Peru: Montesinos on trial for MRTA killings

Former Peruvian presidential adviser Vladimiro Montesinos Torres, former Armed Forces commander Gen. Nicolas Hermoza Rios and retired colonel Roberto Edmundo Huaman Azcurra went on trial on May 17 for the alleged extrajudicial killings of three members of the rebel Tupac Amaru Revolutionary Movement (MRTA) during the military’s assault on the Japanese ambassador’s residence in Lima on April 22, 1997. Prosecutors were seeking a 20-year prison sentence for Montesinos, intelligence adviser to former president Alberto Fujimori (1990-2000), 18 years for Hermoza Rios and 15 for Huaman Azcurra. The trial was being held at the Callao naval base, near Lima.

The rebels held 72 hostages at the ambassador’s residence for five months after seizing the building during a party on Dec. 17, 1996. In the April 22 operation, codenamed “Chavin de Huantar,” Peruvian special forces stormed the residence, rescuing 71 hostages and killing one. Two soldiers were killed, along with all 14 rebels. Several hostages reported seeing soldiers capture three of the rebels and lead them away; they were later found dead. (EFE, May 18)

As part of Montesinos’ defense, his lawyer, Estela Valdivia, presented a video made by Fujimori in which the ex-president took credit for Chavin de Huantar. Montesinos claims that Fujimori was the only one in charge during the assault. (La Republica, Lima, May 26) Meanwhile, Montesinos is facing new corruption charges, following Panama’s agreement to send information on bank accounts Montesinos and his associates maintained there, reportedly to hold proceeds from illegal arms sales. (LR, June 2) Fujimori remains in Chile while Peru pursues a request for his extradition on charges of fraud, embezzlement and human rights violations. Chilean Supreme Court prosecutor Monica Maldonado is reportedly planning to release a recommendation the week of June 4. (El Diario-La Prensa, June 3 from EFE)

From Weekly News Update on the Americas, June 3

For more on the MRTA see WW4 REPORT #s 46 and 27

For more on the trials of Vladimir Montesinos see WW4 REPORT #95

See our last post on Peru.

  1. Fujimori under house arrest
    Former Peruvian president Fujimori has been placed under house arrest in Chile after a Chilean prosecutor recommended he be extradited to Peru. Chile’s Supreme Court has yet to rule on the recommendation. If extradited to Peru he will face charges of human rights abuses and corruption.

    Fujimori arrived in Chile in 2005, in what some saw as a possible attempt to return to Peru and seek office there in 2006. He was placed under house arrest for six months in Chile, but authorities lifted the restriction last year on condition he not leave the country. He lives in an exclusive Santiago suburb.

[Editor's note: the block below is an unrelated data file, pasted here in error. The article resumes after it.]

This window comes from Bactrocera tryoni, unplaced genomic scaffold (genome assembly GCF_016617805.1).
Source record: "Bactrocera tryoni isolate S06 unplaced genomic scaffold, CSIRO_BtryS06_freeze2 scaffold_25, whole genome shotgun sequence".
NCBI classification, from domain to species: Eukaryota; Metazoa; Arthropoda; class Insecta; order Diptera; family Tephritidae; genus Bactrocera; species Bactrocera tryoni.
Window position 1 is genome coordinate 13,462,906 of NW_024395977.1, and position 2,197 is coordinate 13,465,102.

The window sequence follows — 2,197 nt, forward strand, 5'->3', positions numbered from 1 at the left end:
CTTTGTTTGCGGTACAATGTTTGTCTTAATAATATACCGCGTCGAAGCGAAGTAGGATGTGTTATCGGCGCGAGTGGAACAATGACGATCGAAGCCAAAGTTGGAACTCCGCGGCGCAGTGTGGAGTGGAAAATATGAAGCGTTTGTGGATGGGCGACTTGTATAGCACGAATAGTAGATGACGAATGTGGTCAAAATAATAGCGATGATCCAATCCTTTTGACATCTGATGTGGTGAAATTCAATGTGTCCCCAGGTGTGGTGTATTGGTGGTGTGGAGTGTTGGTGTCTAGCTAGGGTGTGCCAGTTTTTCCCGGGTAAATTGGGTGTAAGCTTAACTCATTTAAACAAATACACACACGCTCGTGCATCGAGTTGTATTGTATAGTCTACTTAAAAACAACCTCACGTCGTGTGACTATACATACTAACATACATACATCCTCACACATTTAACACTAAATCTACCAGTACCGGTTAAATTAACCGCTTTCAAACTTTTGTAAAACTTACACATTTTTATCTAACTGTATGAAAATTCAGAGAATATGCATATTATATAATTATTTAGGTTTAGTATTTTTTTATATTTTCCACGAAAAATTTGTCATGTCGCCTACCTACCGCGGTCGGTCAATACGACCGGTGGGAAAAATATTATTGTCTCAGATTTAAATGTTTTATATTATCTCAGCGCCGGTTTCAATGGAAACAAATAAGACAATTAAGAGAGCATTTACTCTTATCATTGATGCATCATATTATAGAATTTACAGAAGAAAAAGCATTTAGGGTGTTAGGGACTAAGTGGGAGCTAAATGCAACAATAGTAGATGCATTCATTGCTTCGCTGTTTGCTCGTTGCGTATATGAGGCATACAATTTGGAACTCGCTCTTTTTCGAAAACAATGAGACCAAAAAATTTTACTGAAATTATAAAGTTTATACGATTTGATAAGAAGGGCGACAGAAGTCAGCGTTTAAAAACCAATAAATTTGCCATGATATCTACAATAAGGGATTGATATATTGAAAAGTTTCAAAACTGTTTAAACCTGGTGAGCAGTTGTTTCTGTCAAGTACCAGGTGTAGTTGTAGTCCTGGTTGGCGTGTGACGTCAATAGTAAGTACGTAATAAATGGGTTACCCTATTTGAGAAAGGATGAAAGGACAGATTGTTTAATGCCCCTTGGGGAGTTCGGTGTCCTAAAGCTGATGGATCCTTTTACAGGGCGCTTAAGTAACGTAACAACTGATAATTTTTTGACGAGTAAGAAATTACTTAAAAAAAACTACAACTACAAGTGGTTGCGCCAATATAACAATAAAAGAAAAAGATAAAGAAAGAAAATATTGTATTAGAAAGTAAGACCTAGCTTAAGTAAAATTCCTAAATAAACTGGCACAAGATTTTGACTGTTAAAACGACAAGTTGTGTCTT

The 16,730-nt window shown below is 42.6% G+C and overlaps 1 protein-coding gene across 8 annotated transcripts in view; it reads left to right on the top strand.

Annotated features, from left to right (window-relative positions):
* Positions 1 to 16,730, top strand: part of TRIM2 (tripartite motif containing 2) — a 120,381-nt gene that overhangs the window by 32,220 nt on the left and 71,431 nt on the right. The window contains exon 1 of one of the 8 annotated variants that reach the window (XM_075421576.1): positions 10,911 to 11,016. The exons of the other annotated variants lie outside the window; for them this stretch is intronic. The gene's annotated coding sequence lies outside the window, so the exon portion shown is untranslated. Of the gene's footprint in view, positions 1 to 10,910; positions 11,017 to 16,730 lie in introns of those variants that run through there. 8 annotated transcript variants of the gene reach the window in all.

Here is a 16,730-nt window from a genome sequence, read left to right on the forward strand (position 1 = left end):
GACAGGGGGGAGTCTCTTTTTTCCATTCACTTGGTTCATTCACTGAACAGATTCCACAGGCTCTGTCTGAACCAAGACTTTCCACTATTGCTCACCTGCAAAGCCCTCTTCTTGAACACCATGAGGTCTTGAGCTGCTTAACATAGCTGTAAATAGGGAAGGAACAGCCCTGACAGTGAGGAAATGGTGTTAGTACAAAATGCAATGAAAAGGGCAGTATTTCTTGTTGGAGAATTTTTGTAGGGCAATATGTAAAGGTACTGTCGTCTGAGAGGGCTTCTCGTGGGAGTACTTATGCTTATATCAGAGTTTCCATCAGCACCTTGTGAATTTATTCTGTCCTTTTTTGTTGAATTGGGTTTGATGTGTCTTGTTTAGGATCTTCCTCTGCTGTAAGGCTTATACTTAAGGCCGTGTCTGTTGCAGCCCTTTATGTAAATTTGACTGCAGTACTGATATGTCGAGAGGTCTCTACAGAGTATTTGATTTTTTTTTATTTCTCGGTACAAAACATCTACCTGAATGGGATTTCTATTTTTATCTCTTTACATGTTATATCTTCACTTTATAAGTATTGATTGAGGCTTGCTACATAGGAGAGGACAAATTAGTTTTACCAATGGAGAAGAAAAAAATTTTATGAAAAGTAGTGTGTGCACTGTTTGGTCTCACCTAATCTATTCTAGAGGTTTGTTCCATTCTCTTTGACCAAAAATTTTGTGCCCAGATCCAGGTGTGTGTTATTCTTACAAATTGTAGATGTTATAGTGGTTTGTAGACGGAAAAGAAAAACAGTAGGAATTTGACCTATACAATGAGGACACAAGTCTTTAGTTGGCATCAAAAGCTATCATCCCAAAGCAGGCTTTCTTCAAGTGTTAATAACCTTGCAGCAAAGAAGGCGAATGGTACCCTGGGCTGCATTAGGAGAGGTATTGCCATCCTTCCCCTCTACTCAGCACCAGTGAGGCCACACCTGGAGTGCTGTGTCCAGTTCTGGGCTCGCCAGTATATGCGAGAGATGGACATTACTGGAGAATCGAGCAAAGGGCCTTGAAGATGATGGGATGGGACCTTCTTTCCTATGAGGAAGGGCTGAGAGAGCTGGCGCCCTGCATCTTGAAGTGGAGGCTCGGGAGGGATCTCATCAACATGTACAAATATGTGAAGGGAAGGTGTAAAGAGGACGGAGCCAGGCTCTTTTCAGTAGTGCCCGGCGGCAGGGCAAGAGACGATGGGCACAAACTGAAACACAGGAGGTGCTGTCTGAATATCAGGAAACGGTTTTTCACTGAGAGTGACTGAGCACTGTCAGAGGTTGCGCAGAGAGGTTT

Fujimori had served as Peru’s president for 10 years when he fled in 2000 to Japan, where he holds dual citizenship. He attempted to resign from the presidency by fax, but Peru’s Congress refused to accept it, declaring him morally unfit to govern. Japan refused to honor Peru’s request to return him for trial, pointing out the lack of an extradition treaty between the two countries. (Press TV, June 10)

  2. More on Fujimori ruling
    From Weekly News Update on the Americas, June 10:

    In a 51-page report released on June 7, Chilean Supreme Court prosecutor Monica Maldonado recommended that Chile honor Peru’s request for the extradition of former Peruvian president Alberto Fujimori (1990-2000). After fleeing Peru and spending five years of exile in Japan, Fujimori arrived in Chile on a private plane in November 2005; the Chilean authorities promptly arrested him on an international warrant from Peru. Fujimori was released from jail in May 2006 and was put under house arrest while the extradition request was processed.

    Maldonado supported eight of the extradition request’s 10 corruption charges and both of the request’s two charges of human rights violationsā€”for the deaths of a total of 25 people in operations by the Colina paramilitary commando in Barrios Altos in 1991 and at La Cantuta University in 1992. Maldonado called the evidence “devastating.” Action on the extradition now depends on Judge Orlando Alvarez, who was on a 10-day medical leave; the process is expected to take several more months. The Chilean government says it has taken measures to make sure Fujimori won’t flee the country or seek asylum in the Japanese embassy. (El Diario-La Prensa, NY, June 8 from AP)

  3. Fujimori extradition blocked
    From Weekly News Update on the Americas, July 15:

    In a surprise decision, on July 11 Judge Orlando Alvarez of the Chilean Supreme Court of Justice ruled against Peru’s request for the extradition of former Peruvian president Alberto Fujimori (1990-2000). The judge rejected all 12 of the extradition request’s charges against Fujimoriā€”10 for corruption and two for human rights violationsā€”saying that some charges weren’t valid under Chilean law and others weren’t substantiated. Alvarez’s decision isn’t final; the Supreme Court’s Second Criminal Court, composed of five judges, will give the final verdict. Fujimori remains under house arrest in a luxury residence in northern Santiago.

    Supreme Court prosecutor Monica Maldonado had strongly supported all of Peru’s charges on June 7. Chilean president Michelle Bachelet characterized as absurd reports that her government pressured the judge to reject the request. But human rights advocate Hugo Gutierrez didn’t dismiss the possibility of a political deal, and some people noted that Judge Alvarez had been reluctant to bring former dictator Gen. August Pinochet to trial. (La Jornada, Mexico, July 12 from correspondent and unidentified wire services)